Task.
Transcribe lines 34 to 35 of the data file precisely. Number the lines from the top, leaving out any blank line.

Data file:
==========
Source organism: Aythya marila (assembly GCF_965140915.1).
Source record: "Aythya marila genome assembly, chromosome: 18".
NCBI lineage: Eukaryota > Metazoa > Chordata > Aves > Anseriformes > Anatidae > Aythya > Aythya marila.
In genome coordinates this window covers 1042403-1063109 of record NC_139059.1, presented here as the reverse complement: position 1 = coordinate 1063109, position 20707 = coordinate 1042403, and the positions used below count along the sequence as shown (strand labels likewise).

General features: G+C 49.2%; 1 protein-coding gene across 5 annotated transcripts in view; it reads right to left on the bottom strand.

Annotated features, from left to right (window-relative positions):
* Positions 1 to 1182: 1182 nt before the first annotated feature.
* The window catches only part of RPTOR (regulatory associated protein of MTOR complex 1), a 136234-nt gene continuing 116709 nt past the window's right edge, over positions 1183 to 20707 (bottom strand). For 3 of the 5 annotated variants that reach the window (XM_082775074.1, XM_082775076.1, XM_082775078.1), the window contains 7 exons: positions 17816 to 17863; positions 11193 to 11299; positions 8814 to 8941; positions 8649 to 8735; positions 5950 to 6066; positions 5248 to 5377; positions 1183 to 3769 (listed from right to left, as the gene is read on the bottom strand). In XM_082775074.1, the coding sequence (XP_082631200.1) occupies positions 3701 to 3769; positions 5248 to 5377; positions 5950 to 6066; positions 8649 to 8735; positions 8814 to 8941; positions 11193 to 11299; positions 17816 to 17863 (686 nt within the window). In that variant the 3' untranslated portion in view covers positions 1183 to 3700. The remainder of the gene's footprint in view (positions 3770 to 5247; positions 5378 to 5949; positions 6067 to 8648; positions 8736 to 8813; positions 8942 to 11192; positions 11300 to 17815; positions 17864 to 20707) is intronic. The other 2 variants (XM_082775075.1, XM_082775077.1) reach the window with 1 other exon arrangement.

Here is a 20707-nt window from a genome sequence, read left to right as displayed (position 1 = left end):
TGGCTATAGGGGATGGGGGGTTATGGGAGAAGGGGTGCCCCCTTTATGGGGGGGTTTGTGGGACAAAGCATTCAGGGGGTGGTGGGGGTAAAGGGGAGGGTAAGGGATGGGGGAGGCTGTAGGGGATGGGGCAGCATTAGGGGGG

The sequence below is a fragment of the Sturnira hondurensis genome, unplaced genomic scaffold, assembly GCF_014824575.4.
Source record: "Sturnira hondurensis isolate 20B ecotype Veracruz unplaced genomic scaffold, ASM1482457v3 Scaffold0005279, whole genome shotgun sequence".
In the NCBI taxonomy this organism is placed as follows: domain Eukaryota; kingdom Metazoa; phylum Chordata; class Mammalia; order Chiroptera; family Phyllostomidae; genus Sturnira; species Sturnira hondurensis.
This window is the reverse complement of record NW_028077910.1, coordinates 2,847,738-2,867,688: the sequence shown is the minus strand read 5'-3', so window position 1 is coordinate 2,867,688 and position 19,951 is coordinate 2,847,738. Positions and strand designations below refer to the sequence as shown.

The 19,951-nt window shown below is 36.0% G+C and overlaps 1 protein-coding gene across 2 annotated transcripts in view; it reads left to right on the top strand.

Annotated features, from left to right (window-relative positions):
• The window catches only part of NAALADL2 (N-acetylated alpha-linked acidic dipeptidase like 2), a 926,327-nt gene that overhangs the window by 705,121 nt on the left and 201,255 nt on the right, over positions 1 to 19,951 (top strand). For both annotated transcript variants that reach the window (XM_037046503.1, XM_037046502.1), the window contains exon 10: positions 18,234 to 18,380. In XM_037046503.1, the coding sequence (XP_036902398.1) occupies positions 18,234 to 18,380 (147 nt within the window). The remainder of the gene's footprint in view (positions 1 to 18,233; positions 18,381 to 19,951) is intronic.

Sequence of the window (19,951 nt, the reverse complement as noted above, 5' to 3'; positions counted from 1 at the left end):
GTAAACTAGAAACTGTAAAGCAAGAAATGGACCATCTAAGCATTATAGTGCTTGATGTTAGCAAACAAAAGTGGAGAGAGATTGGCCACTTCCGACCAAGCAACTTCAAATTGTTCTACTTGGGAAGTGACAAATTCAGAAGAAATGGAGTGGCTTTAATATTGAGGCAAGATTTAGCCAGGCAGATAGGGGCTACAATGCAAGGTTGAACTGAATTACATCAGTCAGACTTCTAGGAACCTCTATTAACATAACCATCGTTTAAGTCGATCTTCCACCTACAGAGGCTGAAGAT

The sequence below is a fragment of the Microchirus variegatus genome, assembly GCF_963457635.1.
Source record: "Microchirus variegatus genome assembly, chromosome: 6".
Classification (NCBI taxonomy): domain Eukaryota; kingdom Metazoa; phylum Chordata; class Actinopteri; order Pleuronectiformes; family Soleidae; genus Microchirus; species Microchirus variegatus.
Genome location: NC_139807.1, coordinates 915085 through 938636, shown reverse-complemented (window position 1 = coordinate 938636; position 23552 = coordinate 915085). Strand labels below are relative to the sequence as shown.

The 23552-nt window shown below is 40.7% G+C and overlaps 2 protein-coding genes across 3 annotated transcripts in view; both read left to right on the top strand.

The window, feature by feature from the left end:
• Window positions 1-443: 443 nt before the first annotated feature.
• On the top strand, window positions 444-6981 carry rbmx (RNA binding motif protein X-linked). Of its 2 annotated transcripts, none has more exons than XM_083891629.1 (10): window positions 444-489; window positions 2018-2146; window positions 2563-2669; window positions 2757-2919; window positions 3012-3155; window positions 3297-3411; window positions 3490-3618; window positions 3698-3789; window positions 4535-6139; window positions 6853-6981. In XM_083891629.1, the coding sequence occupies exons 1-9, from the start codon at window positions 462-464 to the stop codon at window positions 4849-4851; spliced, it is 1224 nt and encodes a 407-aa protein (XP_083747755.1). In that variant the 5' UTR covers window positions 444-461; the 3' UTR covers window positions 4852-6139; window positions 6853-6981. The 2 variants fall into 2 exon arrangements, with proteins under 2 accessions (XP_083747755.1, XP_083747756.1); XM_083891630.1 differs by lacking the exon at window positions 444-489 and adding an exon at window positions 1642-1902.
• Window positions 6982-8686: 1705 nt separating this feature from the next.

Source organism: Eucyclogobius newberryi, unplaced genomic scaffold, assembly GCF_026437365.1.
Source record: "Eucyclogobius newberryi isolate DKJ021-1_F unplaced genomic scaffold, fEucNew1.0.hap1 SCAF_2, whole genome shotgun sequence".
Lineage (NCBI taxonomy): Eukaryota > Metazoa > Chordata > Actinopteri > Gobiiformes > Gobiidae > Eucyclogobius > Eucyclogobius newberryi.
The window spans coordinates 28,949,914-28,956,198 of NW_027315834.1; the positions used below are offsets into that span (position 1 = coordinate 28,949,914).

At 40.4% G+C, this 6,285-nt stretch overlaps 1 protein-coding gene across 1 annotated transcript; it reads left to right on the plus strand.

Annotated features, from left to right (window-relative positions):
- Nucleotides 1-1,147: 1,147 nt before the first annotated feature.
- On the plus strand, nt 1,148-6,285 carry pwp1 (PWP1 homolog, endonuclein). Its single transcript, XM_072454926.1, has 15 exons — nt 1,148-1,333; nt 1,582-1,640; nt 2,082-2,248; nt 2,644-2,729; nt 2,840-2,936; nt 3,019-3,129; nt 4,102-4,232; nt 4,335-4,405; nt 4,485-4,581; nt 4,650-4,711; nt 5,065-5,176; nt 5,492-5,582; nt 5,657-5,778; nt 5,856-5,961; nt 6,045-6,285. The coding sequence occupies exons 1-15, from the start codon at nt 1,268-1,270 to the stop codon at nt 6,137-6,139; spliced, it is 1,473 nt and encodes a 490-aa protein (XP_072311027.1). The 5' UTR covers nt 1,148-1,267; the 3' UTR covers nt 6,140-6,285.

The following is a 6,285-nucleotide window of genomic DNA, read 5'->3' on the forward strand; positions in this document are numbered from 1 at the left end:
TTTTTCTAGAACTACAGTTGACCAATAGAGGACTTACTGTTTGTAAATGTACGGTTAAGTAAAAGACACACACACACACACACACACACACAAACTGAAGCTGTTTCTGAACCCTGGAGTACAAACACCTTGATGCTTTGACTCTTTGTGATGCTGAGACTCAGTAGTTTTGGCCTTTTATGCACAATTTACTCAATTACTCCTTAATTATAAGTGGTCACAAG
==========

Annotated features, from left to right (window-relative positions):
- Nucleotides 1-1,147: 1,147 nt before the first annotated feature.